by Fleur Bainger, The Telegraph, July 7, 2017
An insider's guide to Perth and Western Australia, featuring the best hotels, restaurants, bars, attractions, beaches, wildlife spotting and things to do, including how to travel there and around. By Fleur Bainger, Telegraph Travel's Perth expert. Click on the tabs below for the best places to stay, eat, and drink, including the best things to do and what to do on a short break.
Being one of the most geographically isolated cities in the world has worked in Perth’s favour. It has a distinct personality, shaped by its outdoor-loving residents that not only adore the glittering coastline (and plenty of Australia’s best beaches), but also the fabulous little eateries and slick wine bars that have been popping up over the past few years. The latter are a product of an unprecedented population boom – more than 1,000 people were moving to Perth each week, drawn to the wealth generated by the state's golden era in mining and resources.
The new blood has inspired a hipper, more cosmopolitan city style that's stuck, despite a downturn in mining fortunes in 2015. The dive has led to a drop in hotel, restaurant and consumables prices, making Perth the most affordable it's ever been for travellers. Perth’s history as a frontier town obsessed with the riches delivered by a series of mining booms is still evident – it’s home to the highest number of self-made millionaires in the world, per capita - but hard graft has taken a backseat to the new good living vibe. And what’s not to love about a city that soaks up 3,000 hours of sunshine a year – more than any other Australian city.
When to go
Given the size of Western Australia, it’s always warm and sunny somewhere. While most people visit during summer and stick to the south, if you’re there in winter, then travelling northward during its dry season is a good idea.
Perth is home to the highest number of self-made millionaires in the world, per capita
Summer: a certain fervour strikes as December 1 approaches. West Australians live for summer: it spells lazy days at the beach, balmy nights, cold beers, holidays and Christmas. It’s also when a whirlwind of festivals tear through town, with the quirky Fringe World colouring Perth in January, and the Perth International Arts Festival keeping the party going in February and March. Weekends allow escapes to Margaret River and Sunday afternoons are traditionally spent at the pub. Sure, it gets hot - temperatures can rise to 40C and sunburn is an ever-present risk – but the mood is joyful. Head south to escape the worst of the heat
Autumn: March through May is a magical time in Perth. While the summer party is over and work has resumed its regular hum, the weather is still gorgeous enough for beach-going, yet the crowds have departed the holiday hotspots of Margaret River and Denmark. That said, Cottesloe’s Sculpture by the Sea exhibition packs out the beach in March. From April, temperatures become more pleasant as you head to northern parts of the state, such as Pinnacles Desert and Exmouth, where whale sharks visit until July.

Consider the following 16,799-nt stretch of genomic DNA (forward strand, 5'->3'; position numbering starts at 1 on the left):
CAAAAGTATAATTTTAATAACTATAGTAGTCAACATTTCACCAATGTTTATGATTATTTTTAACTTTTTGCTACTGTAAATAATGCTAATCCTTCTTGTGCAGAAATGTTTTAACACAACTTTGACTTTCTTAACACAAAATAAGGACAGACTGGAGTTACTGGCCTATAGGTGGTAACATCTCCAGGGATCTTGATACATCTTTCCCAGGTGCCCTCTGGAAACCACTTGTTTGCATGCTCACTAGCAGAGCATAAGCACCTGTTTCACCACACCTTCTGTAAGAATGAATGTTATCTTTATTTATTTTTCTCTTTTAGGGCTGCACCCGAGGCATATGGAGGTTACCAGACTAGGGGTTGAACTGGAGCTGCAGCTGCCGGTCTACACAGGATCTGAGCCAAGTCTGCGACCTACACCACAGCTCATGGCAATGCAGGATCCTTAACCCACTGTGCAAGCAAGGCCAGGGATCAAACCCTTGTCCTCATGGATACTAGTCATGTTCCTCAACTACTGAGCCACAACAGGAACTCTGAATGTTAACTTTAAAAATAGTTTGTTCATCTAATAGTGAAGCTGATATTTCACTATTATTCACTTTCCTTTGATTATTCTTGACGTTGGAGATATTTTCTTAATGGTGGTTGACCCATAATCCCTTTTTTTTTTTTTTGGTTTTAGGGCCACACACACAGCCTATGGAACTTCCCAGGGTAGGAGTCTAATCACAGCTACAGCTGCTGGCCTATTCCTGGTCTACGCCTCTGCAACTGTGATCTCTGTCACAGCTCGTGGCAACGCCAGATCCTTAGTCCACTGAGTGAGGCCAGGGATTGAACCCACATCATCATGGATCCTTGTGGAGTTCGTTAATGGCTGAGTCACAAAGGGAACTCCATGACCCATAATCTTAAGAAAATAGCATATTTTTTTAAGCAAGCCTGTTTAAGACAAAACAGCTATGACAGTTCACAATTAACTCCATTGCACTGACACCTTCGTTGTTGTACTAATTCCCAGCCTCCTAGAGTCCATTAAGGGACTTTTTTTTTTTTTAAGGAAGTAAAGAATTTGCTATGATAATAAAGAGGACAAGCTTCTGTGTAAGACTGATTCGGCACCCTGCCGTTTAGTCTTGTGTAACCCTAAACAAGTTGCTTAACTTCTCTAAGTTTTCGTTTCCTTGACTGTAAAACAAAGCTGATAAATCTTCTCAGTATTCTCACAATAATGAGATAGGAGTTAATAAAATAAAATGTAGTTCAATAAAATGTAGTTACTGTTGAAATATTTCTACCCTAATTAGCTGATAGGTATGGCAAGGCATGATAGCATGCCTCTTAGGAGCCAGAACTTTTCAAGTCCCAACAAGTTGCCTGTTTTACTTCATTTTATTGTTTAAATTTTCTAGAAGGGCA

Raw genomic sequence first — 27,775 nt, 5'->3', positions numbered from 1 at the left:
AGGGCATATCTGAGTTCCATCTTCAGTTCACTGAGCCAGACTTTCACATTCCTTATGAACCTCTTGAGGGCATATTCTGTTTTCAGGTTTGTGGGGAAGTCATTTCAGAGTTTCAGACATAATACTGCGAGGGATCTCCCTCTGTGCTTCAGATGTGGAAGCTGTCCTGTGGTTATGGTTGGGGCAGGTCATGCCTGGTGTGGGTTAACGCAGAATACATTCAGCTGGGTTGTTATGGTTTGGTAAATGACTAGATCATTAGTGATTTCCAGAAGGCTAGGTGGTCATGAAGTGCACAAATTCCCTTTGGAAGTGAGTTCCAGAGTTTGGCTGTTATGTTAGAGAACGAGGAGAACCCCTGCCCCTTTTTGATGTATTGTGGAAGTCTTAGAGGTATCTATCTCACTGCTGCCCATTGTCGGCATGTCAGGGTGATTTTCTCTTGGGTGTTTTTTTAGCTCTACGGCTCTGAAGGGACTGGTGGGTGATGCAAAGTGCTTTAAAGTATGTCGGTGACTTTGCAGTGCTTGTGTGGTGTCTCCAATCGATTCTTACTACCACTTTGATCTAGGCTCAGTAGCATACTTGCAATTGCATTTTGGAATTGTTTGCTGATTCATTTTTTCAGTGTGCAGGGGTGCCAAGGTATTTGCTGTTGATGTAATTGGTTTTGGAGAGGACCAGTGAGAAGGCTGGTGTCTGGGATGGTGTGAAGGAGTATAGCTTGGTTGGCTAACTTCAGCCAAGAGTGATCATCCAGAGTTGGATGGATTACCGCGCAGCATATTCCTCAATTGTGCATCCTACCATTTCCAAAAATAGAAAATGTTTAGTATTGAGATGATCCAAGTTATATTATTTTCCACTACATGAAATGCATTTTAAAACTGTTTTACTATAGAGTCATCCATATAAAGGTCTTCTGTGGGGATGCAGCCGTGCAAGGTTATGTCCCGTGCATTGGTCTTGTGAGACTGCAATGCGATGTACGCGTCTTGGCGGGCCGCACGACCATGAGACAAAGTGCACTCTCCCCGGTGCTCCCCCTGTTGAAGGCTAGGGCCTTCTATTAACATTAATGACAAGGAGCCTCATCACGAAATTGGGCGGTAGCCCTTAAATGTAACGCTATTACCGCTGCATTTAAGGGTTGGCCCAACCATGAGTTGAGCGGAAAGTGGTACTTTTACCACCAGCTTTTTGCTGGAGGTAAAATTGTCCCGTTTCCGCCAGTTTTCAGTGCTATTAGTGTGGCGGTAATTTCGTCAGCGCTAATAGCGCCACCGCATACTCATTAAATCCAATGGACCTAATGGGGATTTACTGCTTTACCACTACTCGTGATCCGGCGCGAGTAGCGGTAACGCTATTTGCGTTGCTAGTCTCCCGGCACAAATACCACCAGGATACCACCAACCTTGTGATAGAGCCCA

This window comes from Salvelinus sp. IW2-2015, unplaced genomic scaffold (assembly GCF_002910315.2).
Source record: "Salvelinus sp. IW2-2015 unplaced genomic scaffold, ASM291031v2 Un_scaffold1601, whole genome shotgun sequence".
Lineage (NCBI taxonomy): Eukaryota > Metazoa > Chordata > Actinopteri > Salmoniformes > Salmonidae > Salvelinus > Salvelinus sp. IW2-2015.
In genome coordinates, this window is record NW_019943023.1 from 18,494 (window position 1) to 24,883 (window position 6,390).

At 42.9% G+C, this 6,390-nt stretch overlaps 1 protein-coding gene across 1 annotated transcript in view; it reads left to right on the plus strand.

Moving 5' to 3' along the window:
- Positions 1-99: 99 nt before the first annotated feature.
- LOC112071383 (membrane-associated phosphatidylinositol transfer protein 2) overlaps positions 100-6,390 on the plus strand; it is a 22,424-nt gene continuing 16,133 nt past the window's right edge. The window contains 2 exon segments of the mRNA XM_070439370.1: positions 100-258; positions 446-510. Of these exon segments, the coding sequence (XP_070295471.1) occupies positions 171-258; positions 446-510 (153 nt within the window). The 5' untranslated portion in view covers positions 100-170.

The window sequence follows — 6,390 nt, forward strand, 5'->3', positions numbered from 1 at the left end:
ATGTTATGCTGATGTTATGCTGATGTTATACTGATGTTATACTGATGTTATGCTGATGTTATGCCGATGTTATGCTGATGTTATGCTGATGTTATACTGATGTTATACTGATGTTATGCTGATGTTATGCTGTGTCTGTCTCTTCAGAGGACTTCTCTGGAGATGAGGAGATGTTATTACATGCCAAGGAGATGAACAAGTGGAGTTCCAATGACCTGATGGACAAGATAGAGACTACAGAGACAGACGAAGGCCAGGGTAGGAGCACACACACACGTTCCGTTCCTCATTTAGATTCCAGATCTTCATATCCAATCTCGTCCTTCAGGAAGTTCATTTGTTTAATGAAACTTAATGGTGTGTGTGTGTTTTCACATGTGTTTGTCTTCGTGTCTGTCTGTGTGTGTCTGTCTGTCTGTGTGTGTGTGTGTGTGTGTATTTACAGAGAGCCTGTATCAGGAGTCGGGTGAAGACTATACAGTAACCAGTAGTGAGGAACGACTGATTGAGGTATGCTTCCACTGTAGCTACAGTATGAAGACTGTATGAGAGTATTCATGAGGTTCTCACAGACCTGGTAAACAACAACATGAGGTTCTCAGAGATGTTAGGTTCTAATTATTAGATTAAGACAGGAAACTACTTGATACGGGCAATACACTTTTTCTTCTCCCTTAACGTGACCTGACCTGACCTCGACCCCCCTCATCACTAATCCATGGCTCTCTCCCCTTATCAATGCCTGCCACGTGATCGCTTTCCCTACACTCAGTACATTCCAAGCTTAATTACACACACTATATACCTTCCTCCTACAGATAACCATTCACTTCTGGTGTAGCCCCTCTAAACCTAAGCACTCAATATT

Winter: the atmosphere in Perth can slump in the colder months – locals panic when the mercury dips below 22C and tend to hibernate (it can drop to 0C overnight). Like migrating birds, many people flock north to blue skies and warm climes. You should do the same: it's the best time to explore the miraculous Kimberley region, land of billions of years old rock formations, waterfalls and Aboriginal rock art
Spring: come September, thousands of wildflower species bloom across the state, a perfect time for road trips and hikes. The valid ‘cheats option’ is the Wildflower Festival in Kings Park, which showcases WA’s floral diversity. Whale migration also draws visitors back to the cool south, and by November, when the Margaret River Gourmet Escape festival is held, days are warm again
Know before you go
British Consulate-General (00 61 8 9224 4700; british-consulate.net), Level 26, Allendale Square, 77 St Georges Terrace, 6000
Emergency services: dial 000. From a mobile phone the number is 112
Tourist information: The Western Australian Visitor Centre is at 55 William Street, on the corner of Hay Street Mall, Perth (00 61 8 9483 1111; wavisitorcentre.com). It’s open Mon-Fri, 9am-5.30pm; Sat, 9.30am-4.30pm; Sun 11am-4.30pm. For more information, see: westernaustralia.com.
Currency: Australian dollar. Prices are rounded off to the nearest 5c (1c and 2c coins are not used in Australia). ATMs are commonplace and accept Cirrus, Plus, Visa, and MasterCard. Money exchange booths with competitive rates can be found in Perth’s two city malls, in London Court and on St Georges Terrace.
Time: +8 hours
Travel times: flying time from London to Perth is around 18 hours. Flying time from Sydney to Perth is around 4 hours
Tipping: not necessary, but always appreciated. Locals tend to reward good service by rounding up the bill – be it at a restaurant or in a cab – to the nearest A$5 or A$10 mark
Local laws and etiquette: be aware that there is no mobile phone or Internet service throughout many parts of country WA. Telstra has the widest coverage
Perth has 3,000 hours of sunshine a year – more than any other Australian city
When you’re heading out bush, be sure to tell someone where you’re going and bring plenty of water, food and spare fuel. At dawn and dusk, keep a lookout for wildlife crossing the road. If you’re travelling through remote parts or during the north’s wet season, check route conditions with the Main Roads Department (1800 013 314).
In the north, crocodiles are a very real threat: always obey warning signs and check with locals before swimming.